Ever wondered what admissions officers are really thinking when you ask them for help learning more about their school? My friend and former colleague Amy Mitson, Senior Associate Director of Admissions at the Tuck School of Business at Dartmouth, has graciously shared her advice about how to investigate the alumni network at your target schools. She also gives invaluable insight about how to interact with admissions officers.

Amy wrote this blog exclusively for North Star readers, and it is the first in a series of insider tips, written for North Star by admissions officers from top MBA programs.

Understanding Alumni Networks – by Amy Mitson, Senior Associate Director of Admissions, Tuck

It might be difficult to think this far into the future, as GMAT prep and essay writing are front and center, but I dare suggest that getting to know the alumni of your future MBA program should also top your MBA application process to-do list.

The alumni network is as unique as each MBA program you are applying to and alumni have paved the way for your future path in an MBA program. Devoting some time and energy to this dimension of your application process will help to inform your perceptions (and essays and future interviews!) about a program.

How do you do this?

  • First, do some real research on your desired MBA program and take time to reflect on your future choice. Approach these actions with the goal in mind of developing some thoughtful questions about your program of interest. These questions will not only show the admissions team that you are thoughtful; you will also learn something in the process.
  • You can start your research by looking at school websites or by reading an article written by MBA faculty. Look at more than the headlines on a website. Read student testimonials, blog posts, and watch faculty videos. There is real information behind each tab. Return to the website periodically. Many schools work hard to deliver new content on a frequent basis. You may also be able to access an alumni tab with articles, events, and career information that shines a light on your future network.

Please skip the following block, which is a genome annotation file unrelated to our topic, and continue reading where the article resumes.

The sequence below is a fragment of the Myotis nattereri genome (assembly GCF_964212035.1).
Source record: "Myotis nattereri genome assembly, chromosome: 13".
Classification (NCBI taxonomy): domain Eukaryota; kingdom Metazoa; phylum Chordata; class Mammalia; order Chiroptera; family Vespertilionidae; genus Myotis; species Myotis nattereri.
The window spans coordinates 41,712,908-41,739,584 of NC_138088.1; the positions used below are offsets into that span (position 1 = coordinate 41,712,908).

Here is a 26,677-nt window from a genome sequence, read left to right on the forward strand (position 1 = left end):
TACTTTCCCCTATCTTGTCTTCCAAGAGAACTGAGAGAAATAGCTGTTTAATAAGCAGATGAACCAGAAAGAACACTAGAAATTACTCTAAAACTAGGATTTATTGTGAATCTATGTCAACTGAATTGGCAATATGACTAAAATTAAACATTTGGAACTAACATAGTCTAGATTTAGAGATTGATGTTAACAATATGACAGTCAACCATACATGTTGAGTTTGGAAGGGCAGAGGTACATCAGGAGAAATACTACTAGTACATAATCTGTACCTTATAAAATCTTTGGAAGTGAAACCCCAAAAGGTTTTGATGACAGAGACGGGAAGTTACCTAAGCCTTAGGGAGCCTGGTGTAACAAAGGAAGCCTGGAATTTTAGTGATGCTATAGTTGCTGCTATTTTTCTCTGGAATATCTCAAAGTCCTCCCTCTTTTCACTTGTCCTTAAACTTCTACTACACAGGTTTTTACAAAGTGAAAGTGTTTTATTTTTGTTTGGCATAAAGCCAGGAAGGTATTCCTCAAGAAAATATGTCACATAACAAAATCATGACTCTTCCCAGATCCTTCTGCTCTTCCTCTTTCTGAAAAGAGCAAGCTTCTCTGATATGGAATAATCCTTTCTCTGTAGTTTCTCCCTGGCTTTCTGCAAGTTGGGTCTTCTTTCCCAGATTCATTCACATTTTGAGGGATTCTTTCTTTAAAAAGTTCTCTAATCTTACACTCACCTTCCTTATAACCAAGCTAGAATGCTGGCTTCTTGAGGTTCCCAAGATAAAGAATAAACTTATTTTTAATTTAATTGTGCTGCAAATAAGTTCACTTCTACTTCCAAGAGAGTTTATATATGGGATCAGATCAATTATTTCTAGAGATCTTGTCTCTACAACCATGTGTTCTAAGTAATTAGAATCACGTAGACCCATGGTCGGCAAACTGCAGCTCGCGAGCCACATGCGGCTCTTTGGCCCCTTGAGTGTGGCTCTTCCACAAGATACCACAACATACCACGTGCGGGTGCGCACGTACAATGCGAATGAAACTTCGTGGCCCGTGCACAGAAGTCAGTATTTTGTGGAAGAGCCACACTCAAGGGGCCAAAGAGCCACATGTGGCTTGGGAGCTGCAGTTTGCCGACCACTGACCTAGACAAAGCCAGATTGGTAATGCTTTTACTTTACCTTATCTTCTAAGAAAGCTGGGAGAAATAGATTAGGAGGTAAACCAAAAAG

• Reflection is a more personal exploration that will require some quiet time (or long walk with headphones and your favorite inspirational music) or a coffee with your best friend or mentor. If you are in the application process now, you have likely experienced an “aha moment” that has led you to this blog and others. This moment is the seed of why you want an MBA. Answering this “why” question is something I often see candidates neglect to do. Knowing why you want an MBA can help you stand out in the application process, and some healthy self-reflection will help you arrive at a genuine answer.

Next, be specific.

  • Asking an admissions officer, “Can you connect me with your alumni?” is not enough. This is too broad. Schools have thousands of alumni in every different geography and industry. Help me narrow the search. Give me a reason to go out on a limb for you when you are not yet an admitted student. Through research and reflection you will understand who you want to connect with and why that conversation will be important to your way forward.
  • Schools often have more passive means of making connections as well. Create a profile on a school website and provide some information on your background and areas of interest. During the active admissions cycle, Tuck provides prospective applicants with an opportunity to be connected with alumni via online matching. Check to see if the schools on your interest list offer this opportunity.

Finally, remember quality not quantity.

  • Please do not ask me for one alumnus contact……and then ask for 5 more. Obtaining the first contact and then running with it shows focus and independence in the application process. I will be thrilled to hear of your progress, but I will feel hounded if your email is always something for my to-do list. Use your current network to build toward future connections in a sincere and deliberate way. This will bring success and understanding (and a feeling of accomplishment!) around getting to know the alumni network of your future MBA program.
  • MBA alumni are all around you. If you are able, open up to your professional peer group and tell them you are pursuing an MBA. Do they have their MBA? Do they have friends who have MBAs? Find out if there are people in your company, at your alma mater, or at your gym who have an MBA. Ask to be connected. This will be an easy ask!
  • Be genuine, thoughtful, and ask good questions! Making thoughtful connections with your desired program speaks volumes for you in all interactions. Soon you will be able to answer the committee’s questions with examples of firsthand experiences that translate into stories that will be memorable!

Best of Luck!